In 2012, the same questionnaire was used. Ten were returned (out of 25). Fifty percent of the participants agreed that the objectives of the modules were clearly defined, and 100 % thought that the module improved their academic skills (80 % “agree,” 20 % “strongly agree”). Forty percent agreed that the module and its content are useful for their work as physician/medical specialist, and 20 % strongly agreed to this.

In 2013, the vocational training for Gender Medicine was evaluated with nine questions using the Likert scale from 1 = “excellent” to 6 = “insufficient” and four open questions. The questions were covering aspects like the overall quality of the module, course content, usability, selected teachers, organization, networking possibilities, and facilities. Seven questionnaires were returned (out of 15). The mean score of the overall quality of the module was 1.4 and 1.6 of the course content, its usefulness and transfer to the professional context was rated with a mean score of 1.3, achieved expectations with a mean score of 1.9, and planning and organization with a mean score of 1.1. One participant stated “Great padagogical concept, very good material, excellent management, I had the feeling that every minute of each lecture was important and useful for me”.

Discussion

The eGender platform is a novel and innovative knowledge-sharing platform important for sex and gender medical education. The eGender Medicine learning modules contribute to excellence in health professions education, fostering innovation in the field of Sex and Gender Medicine and research, ultimately enhancing sustainability for knowledge transfer and incentives for new research projects. It makes education for health-related and medical professionals and researchers more responsive to social needs. This approach supports the implementation of Sex and Gender Medicine knowledge into health professions education and research and fosters personalization in medicine aiming at improving the health status of men and women worldwide.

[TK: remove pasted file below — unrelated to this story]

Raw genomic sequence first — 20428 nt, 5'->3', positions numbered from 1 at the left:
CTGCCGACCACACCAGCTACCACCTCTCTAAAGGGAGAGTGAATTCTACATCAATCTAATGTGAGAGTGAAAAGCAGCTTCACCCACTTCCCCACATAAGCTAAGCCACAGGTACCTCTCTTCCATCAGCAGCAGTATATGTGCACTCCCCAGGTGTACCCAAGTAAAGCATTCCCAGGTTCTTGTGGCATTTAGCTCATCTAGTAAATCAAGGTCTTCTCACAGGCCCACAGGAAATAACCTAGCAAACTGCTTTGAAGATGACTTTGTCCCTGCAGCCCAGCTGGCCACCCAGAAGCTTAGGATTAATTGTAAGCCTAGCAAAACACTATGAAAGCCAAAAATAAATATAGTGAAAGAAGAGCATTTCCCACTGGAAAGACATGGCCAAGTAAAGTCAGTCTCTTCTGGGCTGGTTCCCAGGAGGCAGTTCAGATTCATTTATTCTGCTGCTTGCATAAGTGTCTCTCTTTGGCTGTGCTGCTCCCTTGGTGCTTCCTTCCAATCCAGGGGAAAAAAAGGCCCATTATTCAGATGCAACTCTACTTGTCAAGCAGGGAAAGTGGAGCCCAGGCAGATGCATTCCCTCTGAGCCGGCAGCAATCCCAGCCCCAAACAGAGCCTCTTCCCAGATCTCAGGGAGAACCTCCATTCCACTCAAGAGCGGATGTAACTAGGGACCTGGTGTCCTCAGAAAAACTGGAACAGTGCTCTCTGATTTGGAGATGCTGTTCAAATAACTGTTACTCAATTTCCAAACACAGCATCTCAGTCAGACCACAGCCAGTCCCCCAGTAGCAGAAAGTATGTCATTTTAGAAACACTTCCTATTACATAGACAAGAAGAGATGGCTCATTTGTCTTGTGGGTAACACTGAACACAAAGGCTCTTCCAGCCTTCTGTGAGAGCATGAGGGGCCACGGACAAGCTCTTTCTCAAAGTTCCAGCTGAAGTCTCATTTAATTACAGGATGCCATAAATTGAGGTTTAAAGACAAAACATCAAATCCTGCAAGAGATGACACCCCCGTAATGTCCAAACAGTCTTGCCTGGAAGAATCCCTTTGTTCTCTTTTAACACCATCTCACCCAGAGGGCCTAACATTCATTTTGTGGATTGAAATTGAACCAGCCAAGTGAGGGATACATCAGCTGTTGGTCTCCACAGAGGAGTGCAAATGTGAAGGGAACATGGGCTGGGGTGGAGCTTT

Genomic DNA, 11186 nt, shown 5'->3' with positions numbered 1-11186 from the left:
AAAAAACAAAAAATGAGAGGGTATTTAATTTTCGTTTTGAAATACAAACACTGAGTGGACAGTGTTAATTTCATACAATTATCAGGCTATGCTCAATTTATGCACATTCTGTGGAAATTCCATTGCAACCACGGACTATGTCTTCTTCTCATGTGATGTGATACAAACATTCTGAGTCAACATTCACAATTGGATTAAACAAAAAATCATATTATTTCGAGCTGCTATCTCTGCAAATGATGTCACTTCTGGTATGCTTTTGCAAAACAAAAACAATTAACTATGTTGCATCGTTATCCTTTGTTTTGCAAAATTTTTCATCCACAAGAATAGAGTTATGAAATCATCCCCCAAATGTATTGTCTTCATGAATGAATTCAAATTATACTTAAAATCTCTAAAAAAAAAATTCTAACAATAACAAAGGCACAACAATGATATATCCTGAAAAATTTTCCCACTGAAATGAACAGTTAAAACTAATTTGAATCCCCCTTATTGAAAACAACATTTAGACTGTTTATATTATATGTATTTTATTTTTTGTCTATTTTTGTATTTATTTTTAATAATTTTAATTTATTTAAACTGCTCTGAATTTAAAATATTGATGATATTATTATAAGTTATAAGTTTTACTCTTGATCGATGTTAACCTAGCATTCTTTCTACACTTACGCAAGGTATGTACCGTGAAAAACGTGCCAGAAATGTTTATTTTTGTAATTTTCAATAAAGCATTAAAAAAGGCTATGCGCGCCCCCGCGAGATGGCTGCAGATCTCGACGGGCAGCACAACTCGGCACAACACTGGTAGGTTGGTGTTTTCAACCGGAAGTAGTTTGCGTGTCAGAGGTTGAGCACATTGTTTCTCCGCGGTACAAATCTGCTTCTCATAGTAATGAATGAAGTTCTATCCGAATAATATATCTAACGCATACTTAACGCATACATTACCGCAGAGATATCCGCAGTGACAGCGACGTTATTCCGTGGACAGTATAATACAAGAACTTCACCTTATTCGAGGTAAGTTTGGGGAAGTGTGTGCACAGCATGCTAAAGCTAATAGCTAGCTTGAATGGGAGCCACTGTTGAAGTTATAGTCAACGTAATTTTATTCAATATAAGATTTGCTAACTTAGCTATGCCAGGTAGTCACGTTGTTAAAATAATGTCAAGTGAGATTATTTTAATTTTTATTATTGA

e-Learning is very flexible in contrast to printed books—it is dynamic, changing, and adapting itself to new social situations, new technologies and new forms of learning [17]. This concept is of special importance for a new discipline like the Sex and Gender Medicine, with an extensive discussion about the next steps to develop more effective methods and statistical analysis approaches, which could be used for answering sex- and gender-sensitive basic research questions to improve the evidence-based data of the impact of sex and gender on diseases and on prevention measures. As an educational tool, the eGender platform is suitable to be used as a complementary self-study tool or as a stand-alone tool for courses or workshops on Sex and Gender Medicine.

Barriers for the e-learning approach could be that students and institutions are often not sufficiently prepared for the choices that present themselves in an e-learning context. This leads to an overtaxing of students and teachers especially in the beginning. This can be solved by educating students and experts for mentoring and providing a helpdesk for any questions concerning the use of the platform. Another barrier might be to develop didactic material for different target groups. This barrier will be overcome by involving experts in the field of didactics and front-end developers to develop new user-friendly learning environment and by conducting expert discussions among all stakeholders.